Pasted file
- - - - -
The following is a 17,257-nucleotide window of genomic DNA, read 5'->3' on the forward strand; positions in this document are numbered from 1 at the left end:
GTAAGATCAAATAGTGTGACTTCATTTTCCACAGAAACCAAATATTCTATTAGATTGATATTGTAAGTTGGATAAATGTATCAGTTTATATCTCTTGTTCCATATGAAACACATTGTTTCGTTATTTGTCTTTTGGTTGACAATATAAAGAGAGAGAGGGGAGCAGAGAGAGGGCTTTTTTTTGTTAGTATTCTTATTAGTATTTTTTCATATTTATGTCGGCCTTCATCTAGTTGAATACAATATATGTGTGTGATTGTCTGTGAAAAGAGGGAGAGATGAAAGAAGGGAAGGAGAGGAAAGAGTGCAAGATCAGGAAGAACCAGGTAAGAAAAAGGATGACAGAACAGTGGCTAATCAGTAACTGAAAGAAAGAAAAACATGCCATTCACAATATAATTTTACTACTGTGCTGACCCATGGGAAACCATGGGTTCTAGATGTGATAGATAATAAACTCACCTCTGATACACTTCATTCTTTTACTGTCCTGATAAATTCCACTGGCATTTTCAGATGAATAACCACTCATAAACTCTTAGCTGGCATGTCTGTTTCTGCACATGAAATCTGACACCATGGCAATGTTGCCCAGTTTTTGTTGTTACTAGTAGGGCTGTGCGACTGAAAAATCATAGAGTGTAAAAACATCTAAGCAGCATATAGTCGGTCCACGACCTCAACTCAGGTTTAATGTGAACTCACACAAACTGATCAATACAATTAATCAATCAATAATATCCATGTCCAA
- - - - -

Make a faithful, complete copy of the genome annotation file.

The following is a 17,257-nucleotide window of genomic DNA, read 5'->3' on the forward strand; positions in this document are numbered from 1 at the left end:
GTAAGATCAAATAGTGTGACTTCATTTTCCACAGAAACCAAATATTCTATTAGATTGATATTGTAAGTTGGATAAATGTATCAGTTTATATCTCTTGTTCCATATGAAACACATTGTTTCGTTATTTGTCTTTTGGTTGACAATATAAAGAGAGAGAGGGGAGCAGAGAGAGGGCTTTTTTTTGTTAGTATTCTTATTAGTATTTTTTCATATTTATGTCGGCCTTCATCTAGTTGAATACAATATATGTGTGTGATTGTCTGTGAAAAGAGGGAGAGATGAAAGAAGGGAAGGAGAGGAAAGAGTGCAAGATCAGGAAGAACCAGGTAAGAAAAAGGATGACAGAACAGTGGCTAATCAGTAACTGAAAGAAAGAAAAACATGCCATTCACAATATAATTTTACTACTGTGCTGACCCATGGGAAACCATGGGTTCTAGATGTGATAGATAATAAACTCACCTCTGATACACTTCATTCTTTTACTGTCCTGATAAATTCCACTGGCATTTTCAGATGAATAACCACTCATAAACTCTTAGCTGGCATGTCTGTTTCTGCACATGAAATCTGACACCATGGCAATGTTGCCCAGTTTTTGTTGTTACTAGTAGGGCTGTGCGACTGAAAAATCATAGAGTGTAAAAACATCTAAGCAGCATATAGTCGGTCCACGACCTCAACTCAGGTTTAATGTGAACTCACACAAACTGATCAATACAATTAATCAATCAATAATATCCATGTCCAA